Recorded in 1979, N.Y. Capers & Quirks finds soprano saxophonist Steve Lacy teaming with drummer Dennis Charles who had previously worked with Lacy during stints in Cecil Taylor’s group and the Gil Evans’ Orchestra. Sadly, Dennis Charles passed away in 1998 while the bassist on this date; Ronnie Boykins, died only four months after these live performances took place.
With this new release, the “Steve Lacy Three” provides the modern jazz public with yet another important glimpse of the soprano saxophonist as Lacy, Boykins and Charles perform with frenzied enthusiasm on pieces such as the opener, titled “Quirks”. Supplemented by Lacy’s linear or vertically inclined thematic statements, Charles and Boykins provide a huge and expansive foundation through sweeping rhythmic structures that often dispel circular motion along with an uncanny sense of elasticity or resiliency. Here and throughout, the band pursues a series of sub-plots to the main or recurring motifs supplied by Lacy while Boykins and Charles occasionally mimic Lacy’s heated phrasing whether as soloists or while carrying out the rhythmic underpinnings. The sixteen-minute piece, “Bud’s Brother” features heated dialogue thanks to Lacy’s melodious lines, cyclic phrasing and torrid soloing. On this composition, Lacy instills a sense of melodrama amid the weaving rhythms and the band’s overall perceptive or intuitive interplay. The saxophonist employs circular breathing techniques on “We Don’t” as the rhythm section pushes, prods and accentuates the various movements while imparting somewhat of a kaleidoscopic effect, whereas linear motifs and hypnotically simple themes resume on the final track, “Kitty Malone”.
On N.Y. Capers & Quirks the musicians perform with imaginative sagacity while displaying an acute propensity for communicating a story or two along the way. The “Steve Lacy Three” is an altogether historic glimpse of three superb musicians who utilized technique as a vehicle for stark expressionism during a time when much of the jazz world was succumbing to fusion and market-driven crossover attempts. Yet it was musicians such as Lacy, Anthony Braxton, Cecil Taylor, and others who were drawing upon their fertile pasts while also pursuing futuristic visions that have encouraged or paved the way for these exciting “jazz” times which continue to unfold. Recommended. * * * *
Steve Lacy; Soprano Saxophone: Ronnie Boykins; Bass: Dennis Charles; Drums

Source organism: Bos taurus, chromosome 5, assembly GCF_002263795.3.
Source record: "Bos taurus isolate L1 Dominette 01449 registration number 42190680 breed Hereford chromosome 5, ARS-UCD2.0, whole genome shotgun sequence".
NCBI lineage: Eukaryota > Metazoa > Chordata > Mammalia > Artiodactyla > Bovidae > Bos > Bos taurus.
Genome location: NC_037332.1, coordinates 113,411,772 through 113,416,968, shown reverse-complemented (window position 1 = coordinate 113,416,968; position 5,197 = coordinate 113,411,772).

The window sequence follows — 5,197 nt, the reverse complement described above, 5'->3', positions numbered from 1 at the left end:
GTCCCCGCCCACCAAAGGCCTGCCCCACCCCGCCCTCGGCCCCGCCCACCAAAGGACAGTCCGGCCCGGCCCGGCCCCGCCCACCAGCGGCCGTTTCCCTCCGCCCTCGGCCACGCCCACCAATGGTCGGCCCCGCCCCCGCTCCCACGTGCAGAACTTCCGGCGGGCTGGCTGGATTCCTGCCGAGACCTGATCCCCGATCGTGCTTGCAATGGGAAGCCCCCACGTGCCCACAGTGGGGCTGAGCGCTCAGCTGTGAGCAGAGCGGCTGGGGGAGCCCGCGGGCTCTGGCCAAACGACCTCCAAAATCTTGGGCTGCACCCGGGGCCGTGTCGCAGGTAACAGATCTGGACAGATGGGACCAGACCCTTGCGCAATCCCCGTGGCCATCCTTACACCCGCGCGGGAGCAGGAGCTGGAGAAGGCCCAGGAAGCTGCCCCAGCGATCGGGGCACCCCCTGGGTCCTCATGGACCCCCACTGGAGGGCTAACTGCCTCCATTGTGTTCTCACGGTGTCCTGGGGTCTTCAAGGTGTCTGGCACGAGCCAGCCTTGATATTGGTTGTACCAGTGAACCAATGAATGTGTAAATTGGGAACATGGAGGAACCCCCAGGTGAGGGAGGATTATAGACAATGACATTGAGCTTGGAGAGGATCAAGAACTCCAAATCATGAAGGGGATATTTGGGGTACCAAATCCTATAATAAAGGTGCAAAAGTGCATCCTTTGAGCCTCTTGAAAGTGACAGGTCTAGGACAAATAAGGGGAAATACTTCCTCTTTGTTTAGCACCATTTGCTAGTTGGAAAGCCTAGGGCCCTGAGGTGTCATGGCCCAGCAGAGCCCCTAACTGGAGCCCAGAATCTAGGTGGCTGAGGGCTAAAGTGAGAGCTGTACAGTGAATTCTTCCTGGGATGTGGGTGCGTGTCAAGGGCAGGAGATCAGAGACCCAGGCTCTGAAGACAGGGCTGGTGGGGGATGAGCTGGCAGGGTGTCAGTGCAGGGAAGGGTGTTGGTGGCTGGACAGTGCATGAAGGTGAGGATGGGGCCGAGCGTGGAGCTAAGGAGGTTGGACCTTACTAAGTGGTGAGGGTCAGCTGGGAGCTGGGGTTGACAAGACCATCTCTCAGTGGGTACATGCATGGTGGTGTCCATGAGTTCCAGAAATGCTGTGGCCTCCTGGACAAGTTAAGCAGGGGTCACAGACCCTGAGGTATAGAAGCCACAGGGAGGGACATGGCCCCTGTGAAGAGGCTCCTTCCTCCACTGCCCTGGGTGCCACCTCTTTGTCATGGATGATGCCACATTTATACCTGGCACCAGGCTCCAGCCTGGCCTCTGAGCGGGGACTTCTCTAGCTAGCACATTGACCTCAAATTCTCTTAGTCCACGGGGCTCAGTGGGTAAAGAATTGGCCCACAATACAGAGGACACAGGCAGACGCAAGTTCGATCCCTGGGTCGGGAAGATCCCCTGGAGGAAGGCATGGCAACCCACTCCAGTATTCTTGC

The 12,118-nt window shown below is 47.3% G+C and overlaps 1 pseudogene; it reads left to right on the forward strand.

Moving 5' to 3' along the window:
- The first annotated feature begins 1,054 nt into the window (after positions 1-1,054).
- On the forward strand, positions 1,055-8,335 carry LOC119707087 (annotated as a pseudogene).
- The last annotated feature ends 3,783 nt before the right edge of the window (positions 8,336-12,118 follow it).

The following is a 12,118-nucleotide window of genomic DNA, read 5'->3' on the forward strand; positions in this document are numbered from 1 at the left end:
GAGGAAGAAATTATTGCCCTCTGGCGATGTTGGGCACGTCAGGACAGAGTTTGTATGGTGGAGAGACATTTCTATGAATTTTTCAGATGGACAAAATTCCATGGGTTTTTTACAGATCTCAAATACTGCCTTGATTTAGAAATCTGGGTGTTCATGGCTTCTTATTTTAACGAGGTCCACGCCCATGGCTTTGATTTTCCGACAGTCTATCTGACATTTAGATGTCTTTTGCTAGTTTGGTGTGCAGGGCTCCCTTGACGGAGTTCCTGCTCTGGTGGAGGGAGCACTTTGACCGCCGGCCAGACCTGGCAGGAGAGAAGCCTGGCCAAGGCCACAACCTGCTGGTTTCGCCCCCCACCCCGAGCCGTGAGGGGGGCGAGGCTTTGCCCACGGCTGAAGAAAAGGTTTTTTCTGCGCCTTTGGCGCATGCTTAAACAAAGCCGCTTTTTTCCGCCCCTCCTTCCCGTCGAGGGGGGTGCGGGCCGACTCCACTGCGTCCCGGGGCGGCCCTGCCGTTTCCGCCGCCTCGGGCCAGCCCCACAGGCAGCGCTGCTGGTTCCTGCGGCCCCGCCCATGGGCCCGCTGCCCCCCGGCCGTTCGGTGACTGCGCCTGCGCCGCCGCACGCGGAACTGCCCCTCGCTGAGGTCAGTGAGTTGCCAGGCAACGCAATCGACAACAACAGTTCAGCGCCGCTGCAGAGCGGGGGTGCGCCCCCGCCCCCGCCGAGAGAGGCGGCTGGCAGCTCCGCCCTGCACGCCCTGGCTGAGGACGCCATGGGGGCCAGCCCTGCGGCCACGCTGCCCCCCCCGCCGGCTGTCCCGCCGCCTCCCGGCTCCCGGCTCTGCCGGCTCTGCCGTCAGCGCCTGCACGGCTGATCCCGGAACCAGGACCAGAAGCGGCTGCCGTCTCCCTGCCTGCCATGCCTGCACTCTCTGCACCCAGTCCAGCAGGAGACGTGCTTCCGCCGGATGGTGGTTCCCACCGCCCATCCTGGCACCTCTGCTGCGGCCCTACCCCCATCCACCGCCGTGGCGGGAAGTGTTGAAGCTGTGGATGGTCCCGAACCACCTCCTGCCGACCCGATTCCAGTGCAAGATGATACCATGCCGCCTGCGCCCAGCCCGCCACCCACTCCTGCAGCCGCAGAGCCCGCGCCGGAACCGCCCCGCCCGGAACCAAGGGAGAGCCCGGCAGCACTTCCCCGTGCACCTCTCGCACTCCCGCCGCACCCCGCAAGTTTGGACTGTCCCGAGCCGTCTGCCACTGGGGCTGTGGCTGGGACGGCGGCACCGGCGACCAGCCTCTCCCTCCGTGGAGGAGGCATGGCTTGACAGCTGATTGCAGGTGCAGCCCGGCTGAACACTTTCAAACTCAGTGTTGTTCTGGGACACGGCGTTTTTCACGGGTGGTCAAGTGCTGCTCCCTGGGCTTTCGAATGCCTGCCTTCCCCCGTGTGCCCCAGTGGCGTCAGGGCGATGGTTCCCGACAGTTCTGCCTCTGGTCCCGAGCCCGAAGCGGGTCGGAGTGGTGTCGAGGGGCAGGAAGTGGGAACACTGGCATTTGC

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Jazz and the blues--because together this musical brother and sister speak from our nation's days of the current cultural affairs and the authenticity and truth of a place where the rhythms held the pulse and the drums the heartbeat, representing every step closer the meat on the bone
Jazz and the blues--because together this musical brother and sister speak from our nation's days of the current cultural affairs and the authenticity and truth of a place where the rhythms held the pulse and the drums the heartbeat, representing every step closer the meat on the bone. Feet in the dirt, or barefoot on a stage with sequins--it's soul beats in my chest.
I was first exposed to jazz while others listened to surf music in the '50s and '60s, it was Monk, Miles, Satchmo and Ella, Rosemary Clooney and Julie London followed. Margaret Whiting, Les McCann, Willie Bobo, Andy Simpkins, Snooky Young, Bill Basie and Helen Humes. The first time I heard Topsy, Take 2, I about passed out at the age of ten.
I've hung with Les McCann who more than 30 years after our first meeting became my duet partner on my CD, Don't Go To Strangers. Karen Hernandez from the start, Jack Le Compte on drums, Lou Shoch on bass, Steve Rawlins as my arranger and pianist, Grant Geissman - guitar genius, Nolan Shaheed, Richard Simon, and more. The big boys. My Red Hot Papas. The best show I ever attended was...
I met Helen Humes first back in 1981 and helped turn one Playboy Jazz Festival night into her tribute, bring the Basie Band to stage, her joy boys. Before she took the stage for the last time to sing, If I could Be With You One Hour Tonight thousands of copies of the newspaper I wrote for carried her story. It was kismet, her being held by Joe Williams backstage. Soon in my life were the great Linda Hopkins who told me I sang the song she wrote better than her, which floored me of course, the energizing Barbara Morrison and the stellar Marilyn Maye who guided me professionally.
My advice to new listeners... let your backbone slip and feel your body stripping back the barriers that prevent us from being one with the music.
Remember none of us are strangers, we just haven't met yet.